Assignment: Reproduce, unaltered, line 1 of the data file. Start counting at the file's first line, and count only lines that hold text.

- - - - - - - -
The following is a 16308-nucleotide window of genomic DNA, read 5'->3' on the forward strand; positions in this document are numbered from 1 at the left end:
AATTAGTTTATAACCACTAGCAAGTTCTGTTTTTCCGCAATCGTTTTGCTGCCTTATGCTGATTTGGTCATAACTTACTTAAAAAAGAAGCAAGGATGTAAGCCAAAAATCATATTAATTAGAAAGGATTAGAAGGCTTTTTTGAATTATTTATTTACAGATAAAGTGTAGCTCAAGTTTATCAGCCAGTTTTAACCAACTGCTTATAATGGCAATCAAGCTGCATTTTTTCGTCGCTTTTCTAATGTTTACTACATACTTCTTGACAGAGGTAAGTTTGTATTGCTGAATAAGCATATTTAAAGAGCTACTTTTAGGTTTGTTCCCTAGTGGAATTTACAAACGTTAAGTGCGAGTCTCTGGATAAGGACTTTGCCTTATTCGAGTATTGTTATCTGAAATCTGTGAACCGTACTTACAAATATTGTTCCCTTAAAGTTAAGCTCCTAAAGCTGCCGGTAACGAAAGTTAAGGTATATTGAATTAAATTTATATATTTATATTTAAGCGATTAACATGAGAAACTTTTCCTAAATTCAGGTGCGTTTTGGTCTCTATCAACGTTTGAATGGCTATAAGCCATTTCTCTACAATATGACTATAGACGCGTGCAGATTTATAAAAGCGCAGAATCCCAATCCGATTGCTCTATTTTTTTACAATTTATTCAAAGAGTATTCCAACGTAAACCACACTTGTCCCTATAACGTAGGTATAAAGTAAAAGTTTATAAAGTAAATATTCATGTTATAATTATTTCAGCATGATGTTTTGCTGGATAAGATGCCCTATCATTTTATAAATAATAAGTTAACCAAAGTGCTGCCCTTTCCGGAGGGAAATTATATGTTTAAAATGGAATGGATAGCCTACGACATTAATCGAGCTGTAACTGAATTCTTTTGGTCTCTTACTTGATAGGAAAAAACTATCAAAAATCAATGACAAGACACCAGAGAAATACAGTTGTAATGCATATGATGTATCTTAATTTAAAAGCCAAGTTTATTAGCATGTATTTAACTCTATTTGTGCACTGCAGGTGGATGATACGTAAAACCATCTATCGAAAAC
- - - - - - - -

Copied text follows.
The following is a 16308-nucleotide window of genomic DNA, read 5'->3' on the forward strand; positions in this document are numbered from 1 at the left end: